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Getting the Right Balance: A Simple Guide to People Management and Recruitment

Getting the Right Balance: A Simple Guide to People Management and Recruitment

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Getting the Right Balance: A Simple Guide to People Management and Recruitment

Lunghezza:
205 pagine
2 ore
Editore:
Pubblicato:
Oct 20, 2014
ISBN:
9780992460815
Formato:
Libro

Descrizione

What keeps you awake at night? The resounding response from business owners and managers is – ‘my employees’.
Discover the six key areas of people management necessary for you to reap the rewards of having a motivated team who work with you, not for you.

When it comes to people management issues and concerns employers often don’t have sufficient time, knowledge or are fearful of getting it wrong. Written in an easy-to-read, conversational manner, Getting the Right Balance discusses the essential steps to follow and removes the mystery surrounding effective people management strategies.
Follow the quintessential framework outlined in this book and your employees will be pleading to come to work, plus their friends will want to work for you also.
Editore:
Pubblicato:
Oct 20, 2014
ISBN:
9780992460815
Formato:
Libro

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Getting the Right Balance - Alison McGrath

better.

SECTION ONE

Know Where You Are Heading

CHAPTER 1

Woe is Me: Best Practice Strategies for People Management

Imagine what your business would look like if all your employees were excited about coming to work every day!

Employees who feel valued are happy, healthy and positive, as well as innovative and open to making suggestions to grow your business. One of the most significant capital investments that you make in your business is in your people, yet so many business owners just leave this to chance.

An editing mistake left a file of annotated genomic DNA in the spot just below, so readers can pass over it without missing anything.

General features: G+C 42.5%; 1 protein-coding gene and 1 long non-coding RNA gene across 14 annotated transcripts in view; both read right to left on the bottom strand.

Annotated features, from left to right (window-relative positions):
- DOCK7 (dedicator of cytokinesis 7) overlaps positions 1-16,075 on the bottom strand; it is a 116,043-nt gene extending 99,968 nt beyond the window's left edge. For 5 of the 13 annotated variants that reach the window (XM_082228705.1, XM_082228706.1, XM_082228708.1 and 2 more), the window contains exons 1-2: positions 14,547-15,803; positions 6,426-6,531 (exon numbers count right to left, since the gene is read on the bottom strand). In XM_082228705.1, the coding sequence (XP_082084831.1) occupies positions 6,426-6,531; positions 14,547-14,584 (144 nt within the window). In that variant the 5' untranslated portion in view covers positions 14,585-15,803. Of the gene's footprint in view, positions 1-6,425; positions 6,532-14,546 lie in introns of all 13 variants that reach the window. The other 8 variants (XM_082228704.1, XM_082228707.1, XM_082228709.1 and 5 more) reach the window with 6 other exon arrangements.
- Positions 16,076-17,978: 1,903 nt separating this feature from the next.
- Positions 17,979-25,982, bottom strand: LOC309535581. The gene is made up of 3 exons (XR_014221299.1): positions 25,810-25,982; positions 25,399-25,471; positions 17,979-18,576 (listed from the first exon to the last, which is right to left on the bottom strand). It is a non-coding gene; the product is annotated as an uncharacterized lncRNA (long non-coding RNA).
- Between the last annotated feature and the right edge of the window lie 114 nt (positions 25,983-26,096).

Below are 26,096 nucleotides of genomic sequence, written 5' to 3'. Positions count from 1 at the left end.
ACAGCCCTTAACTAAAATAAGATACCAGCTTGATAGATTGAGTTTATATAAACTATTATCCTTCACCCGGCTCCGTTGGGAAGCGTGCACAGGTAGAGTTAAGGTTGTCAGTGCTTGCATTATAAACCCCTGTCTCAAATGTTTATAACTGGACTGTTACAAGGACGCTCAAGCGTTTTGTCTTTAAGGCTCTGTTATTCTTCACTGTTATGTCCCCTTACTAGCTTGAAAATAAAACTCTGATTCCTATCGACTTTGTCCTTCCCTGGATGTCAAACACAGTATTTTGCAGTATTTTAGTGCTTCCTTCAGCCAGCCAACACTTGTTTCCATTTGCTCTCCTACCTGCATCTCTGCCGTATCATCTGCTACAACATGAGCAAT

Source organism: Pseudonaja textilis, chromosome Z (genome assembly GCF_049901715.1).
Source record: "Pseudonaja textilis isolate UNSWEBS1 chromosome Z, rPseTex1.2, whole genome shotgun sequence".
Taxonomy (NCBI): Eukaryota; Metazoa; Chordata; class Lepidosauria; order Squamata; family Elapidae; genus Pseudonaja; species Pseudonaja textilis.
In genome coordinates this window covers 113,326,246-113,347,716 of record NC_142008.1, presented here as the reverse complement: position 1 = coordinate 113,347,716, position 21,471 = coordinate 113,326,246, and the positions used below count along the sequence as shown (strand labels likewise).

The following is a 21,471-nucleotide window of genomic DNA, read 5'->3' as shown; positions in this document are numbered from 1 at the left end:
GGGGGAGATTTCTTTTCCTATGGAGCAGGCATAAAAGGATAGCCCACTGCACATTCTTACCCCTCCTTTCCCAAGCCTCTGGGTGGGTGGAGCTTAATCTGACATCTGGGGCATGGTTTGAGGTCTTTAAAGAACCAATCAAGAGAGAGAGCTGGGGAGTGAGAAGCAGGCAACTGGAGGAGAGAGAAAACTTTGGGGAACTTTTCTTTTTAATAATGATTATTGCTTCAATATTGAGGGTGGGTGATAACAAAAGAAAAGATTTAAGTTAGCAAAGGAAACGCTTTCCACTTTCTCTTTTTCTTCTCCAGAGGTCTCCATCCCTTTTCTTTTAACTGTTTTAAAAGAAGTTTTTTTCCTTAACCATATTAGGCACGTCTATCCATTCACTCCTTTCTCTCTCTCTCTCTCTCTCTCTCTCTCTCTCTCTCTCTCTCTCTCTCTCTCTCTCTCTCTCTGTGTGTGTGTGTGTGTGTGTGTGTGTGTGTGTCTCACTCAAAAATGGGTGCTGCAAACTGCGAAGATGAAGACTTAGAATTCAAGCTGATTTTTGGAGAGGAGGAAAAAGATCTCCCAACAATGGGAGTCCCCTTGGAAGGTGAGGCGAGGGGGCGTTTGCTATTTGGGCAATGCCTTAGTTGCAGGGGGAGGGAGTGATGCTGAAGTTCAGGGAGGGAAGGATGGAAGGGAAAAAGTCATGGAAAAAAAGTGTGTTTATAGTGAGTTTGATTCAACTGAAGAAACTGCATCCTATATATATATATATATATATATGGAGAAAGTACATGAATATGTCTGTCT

A start-up law firm that I consulted with left too much to chance when it came to growing their team. The people management responsibility was entrusted to a loyal employee who meant well but did not have the expertise to successfully manage the human resource functions. This is what transpired:

Jim Bennett – a young, progressive solicitor – decided it was time for him to ‘live his dream’ and establish his own law firm. After working for a medium-sized law practice for the previous four years, he was confident that he knew what was needed. Jim was excited to be finally making his vision a reality.

In consultation with an executive coach and his accountant, he developed his business plan. Together they explored Jim’s vision and values, developed the business mission statement and worked on developing the brand. Premises were secured and refurbished. The opening day was imminent.

Jim was happy that Sue, his personal assistant from his present job, had agreed to move with him. They knew each other well; she was a hard worker who always went the extra mile and he trusted her. Together, Jim and Sue developed systems for the new business and they were off to a flying start.